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Missile strike kills eight in pakistan

March 26, 2009|Associated Press

DERA ISMAIL KHAN, PAKISTAN — A suspected U.S. missile attack killed at least eight militants Wednesday, including several foreigners, in the stronghold of Pakistan's top Taliban commander, intelligence officials said.

The strike came as the Obama administration prepares to unveil a new strategy to quell Islamist insurgents threatening Pakistan as well as neighboring Afghanistan and to keep the pressure on Al Qaeda and Taliban leaders in the region.

American officials have indicated that attacks along Pakistan's poorly policed western frontier, apparently carried out by unmanned CIA aircraft and stepped up since last year, will continue despite protests from the Pakistani government.

Wednesday's strike damaged two vehicles near Makeen, a town in the South Waziristan tribal region that borders Afghanistan, two Pakistani intelligence officials said.

Citing informants and intercepted militant communications, they said four of the dead were foreigners who had been riding in a pickup truck near a small bridge.

Four local militants also died, and three more were injured, they said.

The officials spoke on condition of anonymity because they were not authorized to speak publicly to the media. Authorities and militants limit access to the area, so verifying such reports is difficult.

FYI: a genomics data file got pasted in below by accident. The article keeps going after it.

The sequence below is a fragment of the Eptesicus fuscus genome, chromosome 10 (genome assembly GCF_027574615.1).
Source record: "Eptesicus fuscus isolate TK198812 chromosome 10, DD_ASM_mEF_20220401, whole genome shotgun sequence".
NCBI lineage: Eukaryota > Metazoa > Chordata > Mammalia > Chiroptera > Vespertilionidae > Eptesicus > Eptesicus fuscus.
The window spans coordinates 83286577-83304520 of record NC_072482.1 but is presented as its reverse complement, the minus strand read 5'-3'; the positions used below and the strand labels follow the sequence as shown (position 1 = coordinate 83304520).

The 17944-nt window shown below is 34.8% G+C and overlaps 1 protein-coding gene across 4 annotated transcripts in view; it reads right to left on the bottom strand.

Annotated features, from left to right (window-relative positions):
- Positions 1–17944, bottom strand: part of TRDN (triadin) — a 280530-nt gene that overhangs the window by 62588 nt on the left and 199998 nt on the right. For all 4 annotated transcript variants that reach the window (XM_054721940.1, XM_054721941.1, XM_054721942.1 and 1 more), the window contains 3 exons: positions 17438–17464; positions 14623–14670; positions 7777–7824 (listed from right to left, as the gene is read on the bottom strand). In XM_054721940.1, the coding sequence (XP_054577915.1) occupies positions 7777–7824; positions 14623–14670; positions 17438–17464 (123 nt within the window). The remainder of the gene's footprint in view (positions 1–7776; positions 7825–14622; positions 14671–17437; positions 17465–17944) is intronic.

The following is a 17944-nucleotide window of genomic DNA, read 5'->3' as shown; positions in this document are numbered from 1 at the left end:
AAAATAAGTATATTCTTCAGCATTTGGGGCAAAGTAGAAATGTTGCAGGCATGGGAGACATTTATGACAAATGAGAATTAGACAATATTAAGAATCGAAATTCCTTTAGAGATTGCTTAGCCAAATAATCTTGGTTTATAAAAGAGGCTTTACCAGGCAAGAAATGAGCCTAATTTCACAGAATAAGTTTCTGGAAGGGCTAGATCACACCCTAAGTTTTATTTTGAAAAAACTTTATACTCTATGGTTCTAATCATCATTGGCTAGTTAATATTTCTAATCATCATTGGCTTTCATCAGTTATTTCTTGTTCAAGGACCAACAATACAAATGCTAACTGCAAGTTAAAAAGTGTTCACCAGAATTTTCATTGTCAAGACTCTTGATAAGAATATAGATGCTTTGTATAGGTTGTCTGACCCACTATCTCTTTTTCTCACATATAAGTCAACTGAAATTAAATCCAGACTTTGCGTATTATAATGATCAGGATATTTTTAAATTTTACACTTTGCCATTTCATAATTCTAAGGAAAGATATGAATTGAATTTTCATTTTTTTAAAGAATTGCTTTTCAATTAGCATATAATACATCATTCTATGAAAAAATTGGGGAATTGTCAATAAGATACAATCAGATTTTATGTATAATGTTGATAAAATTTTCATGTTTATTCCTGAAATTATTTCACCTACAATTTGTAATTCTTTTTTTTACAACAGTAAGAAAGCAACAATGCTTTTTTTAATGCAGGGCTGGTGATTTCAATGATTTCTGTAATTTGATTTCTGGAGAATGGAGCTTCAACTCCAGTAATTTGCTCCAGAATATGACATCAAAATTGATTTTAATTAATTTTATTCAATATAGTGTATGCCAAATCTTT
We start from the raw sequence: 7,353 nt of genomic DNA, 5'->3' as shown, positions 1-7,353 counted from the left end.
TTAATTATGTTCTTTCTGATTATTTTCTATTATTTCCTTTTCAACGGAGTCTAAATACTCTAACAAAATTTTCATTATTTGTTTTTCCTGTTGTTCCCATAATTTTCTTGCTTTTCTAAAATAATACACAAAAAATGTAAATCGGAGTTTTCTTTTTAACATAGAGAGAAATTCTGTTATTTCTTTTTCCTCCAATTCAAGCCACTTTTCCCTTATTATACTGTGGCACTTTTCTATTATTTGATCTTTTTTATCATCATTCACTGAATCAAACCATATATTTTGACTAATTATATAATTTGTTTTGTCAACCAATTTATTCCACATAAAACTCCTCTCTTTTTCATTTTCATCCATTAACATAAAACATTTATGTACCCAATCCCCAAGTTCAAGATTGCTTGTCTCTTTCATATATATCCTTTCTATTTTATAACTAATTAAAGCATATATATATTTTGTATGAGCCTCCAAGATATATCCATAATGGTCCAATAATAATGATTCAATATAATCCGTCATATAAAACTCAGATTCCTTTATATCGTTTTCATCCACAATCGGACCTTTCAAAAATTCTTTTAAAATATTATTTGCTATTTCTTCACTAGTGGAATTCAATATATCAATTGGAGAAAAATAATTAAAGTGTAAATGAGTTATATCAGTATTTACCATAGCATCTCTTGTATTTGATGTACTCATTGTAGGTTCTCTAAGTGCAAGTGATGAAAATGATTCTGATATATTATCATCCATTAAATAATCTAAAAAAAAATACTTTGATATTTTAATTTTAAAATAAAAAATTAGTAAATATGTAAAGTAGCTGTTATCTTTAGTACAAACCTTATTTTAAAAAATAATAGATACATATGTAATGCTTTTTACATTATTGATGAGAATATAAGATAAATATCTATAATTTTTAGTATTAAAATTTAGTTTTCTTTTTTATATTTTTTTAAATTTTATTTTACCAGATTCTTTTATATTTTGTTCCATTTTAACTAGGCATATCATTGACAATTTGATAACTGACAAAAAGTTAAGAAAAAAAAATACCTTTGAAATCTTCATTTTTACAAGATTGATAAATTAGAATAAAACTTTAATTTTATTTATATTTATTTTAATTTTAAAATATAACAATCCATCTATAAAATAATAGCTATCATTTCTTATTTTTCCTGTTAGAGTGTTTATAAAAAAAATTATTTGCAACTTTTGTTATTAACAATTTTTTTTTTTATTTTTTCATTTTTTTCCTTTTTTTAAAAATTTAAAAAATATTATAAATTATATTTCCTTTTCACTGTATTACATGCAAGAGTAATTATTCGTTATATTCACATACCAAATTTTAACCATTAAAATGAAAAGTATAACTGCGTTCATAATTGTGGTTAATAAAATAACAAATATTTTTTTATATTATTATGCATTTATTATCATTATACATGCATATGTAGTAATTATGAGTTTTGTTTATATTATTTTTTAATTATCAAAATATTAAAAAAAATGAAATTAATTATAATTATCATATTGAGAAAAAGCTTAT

Makeen is the base of Baitullah Mahsud, the leader of Pakistan's Taliban movement. There was no immediate indication he or any other senior militant was in either of the two vehicles targeted Wednesday.

U.S. officials say such airstrikes have killed a string of militant leaders and put Al Qaeda on the defensive in an area considered a possible hiding place for leaders Osama bin Laden and Ayman Zawahiri.

However, the Pakistani government argues that the tactic is counterproductive because it kills civilians, stokes anti-American feeling in the country and undermines its own efforts to isolate extremists.

Officials in the southwestern province of Baluchistan have protested reports that the U.S. is considering extending the attacks into their region.

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